Sabhal Mòr Ostaig this month celebrates 10 years since its website first went live. Launched in January 1994 with the support of the then University of the Highlands and Islands project, the website has developed into one of the world's foremost resources for information on Scottish Gaelic.
Created and maintained by Kevin Donnelly, the College's Lecturer in Information Technology, the website initially provided basic information on the College and on the Gaelic language. The last ten years have seen the website expand to include a directory of links to Gaelic and Irish on the web, information on Gaelic classes world-wide, online Gaelic lessons, Gaelic news on the web and links to over 100 other minority languages. The College also created the first online Gaelic dictionary, An Stòr-dàta Briathrachais, in 1997 which is today joined by links to Faclair na Pàrlamaid, the Scottish Parliament's online Gaelic dictionary, and to many other online dictionaries and grammar sources.
It is this wealth of information and resources that attracts so many users to the site. Frank Wilson in Canada uses the website on a regular basis, "I have used this resource for a long time and it is the only way for me to successfully study Gaelic particularly when using my computer programs to work in Gaelic. This is where the Stòr-dàta excels over conventional dictionaries. It is ten times faster than having a dictionary on your desk where you have to thumb through the book to find the word versus typing direct. I also use Naidheachdan an t-Sabhail to find the newspapers I want to read. The resources you can access through this website are amazing."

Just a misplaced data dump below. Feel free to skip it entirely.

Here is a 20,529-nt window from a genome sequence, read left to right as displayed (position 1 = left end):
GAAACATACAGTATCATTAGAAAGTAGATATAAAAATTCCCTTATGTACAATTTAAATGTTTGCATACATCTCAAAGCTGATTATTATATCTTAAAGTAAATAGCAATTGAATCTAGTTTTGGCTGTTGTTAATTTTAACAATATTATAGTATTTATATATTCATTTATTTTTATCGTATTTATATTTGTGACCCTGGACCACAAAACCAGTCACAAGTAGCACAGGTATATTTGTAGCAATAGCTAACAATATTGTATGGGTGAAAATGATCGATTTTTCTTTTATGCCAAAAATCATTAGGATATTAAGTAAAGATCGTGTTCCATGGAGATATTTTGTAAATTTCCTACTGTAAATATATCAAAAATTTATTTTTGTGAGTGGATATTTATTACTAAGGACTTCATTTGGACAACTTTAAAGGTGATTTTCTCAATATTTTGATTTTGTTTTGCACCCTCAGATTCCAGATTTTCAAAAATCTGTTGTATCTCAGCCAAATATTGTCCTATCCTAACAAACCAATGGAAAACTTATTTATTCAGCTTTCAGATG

Kevin Donnelly is pleased that the website has proved so popular, "We'd hoped to create a site which would be used by learners of Gaelic, the Gaelic diaspora and by Gaels themselves, wherever they were in the world. It was also a great opportunity to promote the work of the College and the Gaelic language."
The College recognises the importance of the website in attracting new students
and new people to Gaelic and the ongoing development of the site is now the
responsibility of Eilidh Johnson from North Uist. A graduate of Gaelic Studies
from the University of Aberdeen, Eilidh joined the College as Web Editor through
the Skye and Lochalsh Enterprise Graduate Placement Scheme. "I am really
pleased to have the opportunity to develop my IT skills and to work through
the medium of Gaelic", said Eilidh, "As a Gaelic student I used
the site regularly and I realise how important this site and similar developments
have become in widening access to Gaelic and to the work of the College."